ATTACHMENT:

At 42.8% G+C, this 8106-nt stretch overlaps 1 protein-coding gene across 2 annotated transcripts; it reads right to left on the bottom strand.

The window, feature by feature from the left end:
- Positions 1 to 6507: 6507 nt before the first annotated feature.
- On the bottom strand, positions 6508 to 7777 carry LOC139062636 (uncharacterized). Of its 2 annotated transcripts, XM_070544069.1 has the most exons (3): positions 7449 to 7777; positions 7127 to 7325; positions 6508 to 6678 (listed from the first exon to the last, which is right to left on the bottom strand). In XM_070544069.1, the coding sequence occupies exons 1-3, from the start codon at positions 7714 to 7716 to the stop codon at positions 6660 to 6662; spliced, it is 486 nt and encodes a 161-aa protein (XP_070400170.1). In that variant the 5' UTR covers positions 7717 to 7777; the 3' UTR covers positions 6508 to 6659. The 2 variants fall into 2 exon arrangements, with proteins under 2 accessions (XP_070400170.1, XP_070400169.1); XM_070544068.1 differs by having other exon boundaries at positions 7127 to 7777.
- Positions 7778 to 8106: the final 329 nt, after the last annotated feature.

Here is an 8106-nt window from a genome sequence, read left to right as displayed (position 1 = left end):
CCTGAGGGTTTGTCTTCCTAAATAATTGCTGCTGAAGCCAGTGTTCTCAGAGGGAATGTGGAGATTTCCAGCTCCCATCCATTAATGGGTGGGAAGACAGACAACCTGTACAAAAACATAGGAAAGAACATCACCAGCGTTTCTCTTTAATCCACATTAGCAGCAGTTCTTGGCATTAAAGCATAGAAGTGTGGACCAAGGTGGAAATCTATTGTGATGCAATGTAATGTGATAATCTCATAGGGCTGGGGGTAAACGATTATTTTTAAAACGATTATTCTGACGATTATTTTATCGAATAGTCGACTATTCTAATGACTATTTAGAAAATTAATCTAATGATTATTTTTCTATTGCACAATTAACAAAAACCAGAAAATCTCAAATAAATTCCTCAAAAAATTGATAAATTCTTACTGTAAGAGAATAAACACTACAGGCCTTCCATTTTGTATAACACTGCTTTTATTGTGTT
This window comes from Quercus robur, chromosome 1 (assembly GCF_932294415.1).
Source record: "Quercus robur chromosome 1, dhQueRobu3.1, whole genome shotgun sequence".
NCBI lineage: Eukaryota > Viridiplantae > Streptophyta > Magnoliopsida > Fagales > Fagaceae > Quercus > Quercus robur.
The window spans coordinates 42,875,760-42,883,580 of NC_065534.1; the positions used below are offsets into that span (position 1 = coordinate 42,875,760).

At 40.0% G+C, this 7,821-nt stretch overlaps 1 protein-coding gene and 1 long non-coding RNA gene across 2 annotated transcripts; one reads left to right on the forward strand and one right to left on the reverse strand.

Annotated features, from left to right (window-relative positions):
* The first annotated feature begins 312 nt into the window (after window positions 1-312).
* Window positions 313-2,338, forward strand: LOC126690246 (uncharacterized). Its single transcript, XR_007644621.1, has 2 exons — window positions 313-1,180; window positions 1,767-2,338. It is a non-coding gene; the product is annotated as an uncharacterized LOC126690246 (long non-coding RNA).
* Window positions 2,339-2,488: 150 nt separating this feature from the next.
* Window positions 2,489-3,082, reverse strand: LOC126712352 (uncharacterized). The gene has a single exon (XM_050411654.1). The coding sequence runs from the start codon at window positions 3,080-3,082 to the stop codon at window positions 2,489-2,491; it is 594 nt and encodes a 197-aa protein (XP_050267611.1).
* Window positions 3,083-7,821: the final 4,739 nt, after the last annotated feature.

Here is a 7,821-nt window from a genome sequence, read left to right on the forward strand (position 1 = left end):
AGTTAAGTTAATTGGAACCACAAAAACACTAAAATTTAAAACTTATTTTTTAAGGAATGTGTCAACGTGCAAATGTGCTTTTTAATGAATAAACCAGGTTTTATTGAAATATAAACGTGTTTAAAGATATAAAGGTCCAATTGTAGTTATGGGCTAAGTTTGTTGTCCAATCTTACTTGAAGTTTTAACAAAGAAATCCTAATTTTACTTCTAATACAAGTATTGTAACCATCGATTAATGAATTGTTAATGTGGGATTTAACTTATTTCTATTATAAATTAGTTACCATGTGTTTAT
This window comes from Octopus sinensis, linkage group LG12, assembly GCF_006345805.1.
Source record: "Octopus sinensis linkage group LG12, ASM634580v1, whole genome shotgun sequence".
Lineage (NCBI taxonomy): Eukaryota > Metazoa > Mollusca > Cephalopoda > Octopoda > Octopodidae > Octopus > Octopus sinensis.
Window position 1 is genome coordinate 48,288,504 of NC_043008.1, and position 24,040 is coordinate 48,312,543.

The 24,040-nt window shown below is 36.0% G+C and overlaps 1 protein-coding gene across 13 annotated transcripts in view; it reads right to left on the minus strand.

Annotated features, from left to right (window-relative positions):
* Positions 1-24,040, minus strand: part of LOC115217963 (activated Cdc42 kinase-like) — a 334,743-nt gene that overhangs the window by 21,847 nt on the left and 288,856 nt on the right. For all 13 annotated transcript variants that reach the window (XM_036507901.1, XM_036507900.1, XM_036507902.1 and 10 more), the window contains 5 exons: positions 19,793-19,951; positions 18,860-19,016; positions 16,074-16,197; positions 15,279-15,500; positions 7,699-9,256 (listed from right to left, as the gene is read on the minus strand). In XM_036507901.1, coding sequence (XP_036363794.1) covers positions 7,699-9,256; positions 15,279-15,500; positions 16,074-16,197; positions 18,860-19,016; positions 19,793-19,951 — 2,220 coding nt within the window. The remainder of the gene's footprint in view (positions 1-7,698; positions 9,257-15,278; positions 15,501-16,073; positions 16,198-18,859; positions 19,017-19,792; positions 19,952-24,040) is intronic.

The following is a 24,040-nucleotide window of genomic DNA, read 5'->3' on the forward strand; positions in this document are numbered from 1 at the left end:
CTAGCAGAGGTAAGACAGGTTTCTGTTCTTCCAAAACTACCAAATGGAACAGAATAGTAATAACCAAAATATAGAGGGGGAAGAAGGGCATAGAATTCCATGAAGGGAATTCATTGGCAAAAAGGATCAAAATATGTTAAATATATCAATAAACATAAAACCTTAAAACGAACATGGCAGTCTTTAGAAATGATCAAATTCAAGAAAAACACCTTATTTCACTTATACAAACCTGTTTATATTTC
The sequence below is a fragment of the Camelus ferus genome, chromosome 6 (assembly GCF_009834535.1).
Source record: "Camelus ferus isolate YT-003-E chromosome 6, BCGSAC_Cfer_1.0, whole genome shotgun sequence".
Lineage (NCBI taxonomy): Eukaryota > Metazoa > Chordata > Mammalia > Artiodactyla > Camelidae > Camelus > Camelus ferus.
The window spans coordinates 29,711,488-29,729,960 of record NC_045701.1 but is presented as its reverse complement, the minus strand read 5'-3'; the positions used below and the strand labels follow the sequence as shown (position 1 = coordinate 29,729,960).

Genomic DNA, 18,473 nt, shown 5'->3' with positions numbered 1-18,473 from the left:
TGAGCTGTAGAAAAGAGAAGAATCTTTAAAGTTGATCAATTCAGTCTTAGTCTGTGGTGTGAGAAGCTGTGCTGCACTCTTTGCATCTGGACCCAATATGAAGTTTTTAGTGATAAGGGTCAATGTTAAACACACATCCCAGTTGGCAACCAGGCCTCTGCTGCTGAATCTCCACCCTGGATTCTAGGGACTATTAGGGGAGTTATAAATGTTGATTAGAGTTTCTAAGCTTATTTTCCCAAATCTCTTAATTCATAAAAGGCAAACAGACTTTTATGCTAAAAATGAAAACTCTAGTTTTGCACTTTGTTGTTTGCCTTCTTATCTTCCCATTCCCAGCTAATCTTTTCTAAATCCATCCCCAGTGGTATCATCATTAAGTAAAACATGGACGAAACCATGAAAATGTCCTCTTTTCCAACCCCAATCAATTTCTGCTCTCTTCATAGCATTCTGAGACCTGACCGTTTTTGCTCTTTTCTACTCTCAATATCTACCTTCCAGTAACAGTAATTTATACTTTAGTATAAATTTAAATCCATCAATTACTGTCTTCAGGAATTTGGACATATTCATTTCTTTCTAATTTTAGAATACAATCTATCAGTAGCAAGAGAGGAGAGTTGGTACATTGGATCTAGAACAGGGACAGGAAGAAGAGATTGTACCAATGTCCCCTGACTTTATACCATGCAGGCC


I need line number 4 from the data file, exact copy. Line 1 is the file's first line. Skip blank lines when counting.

- On the bottom strand, positions 6508 to 7777 carry LOC139062636 (uncharacterized). Of its 2 annotated transcripts, XM_070544069.1 has the most exons (3): positions 7449 to 7777; positions 7127 to 7325; positions 6508 to 6678 (listed from the first exon to the last, which is right to left on the bottom strand). In XM_070544069.1, the coding sequence occupies exons 1-3, from the start codon at positions 7714 to 7716 to the stop codon at positions 6660 to 6662; spliced, it is 486 nt and encodes a 161-aa protein (XP_070400170.1). In that variant the 5' UTR covers positions 7717 to 7777; the 3' UTR covers positions 6508 to 6659. The 2 variants fall into 2 exon arrangements, with proteins under 2 accessions (XP_070400170.1, XP_070400169.1); XM_070544068.1 differs by having other exon boundaries at positions 7127 to 7777.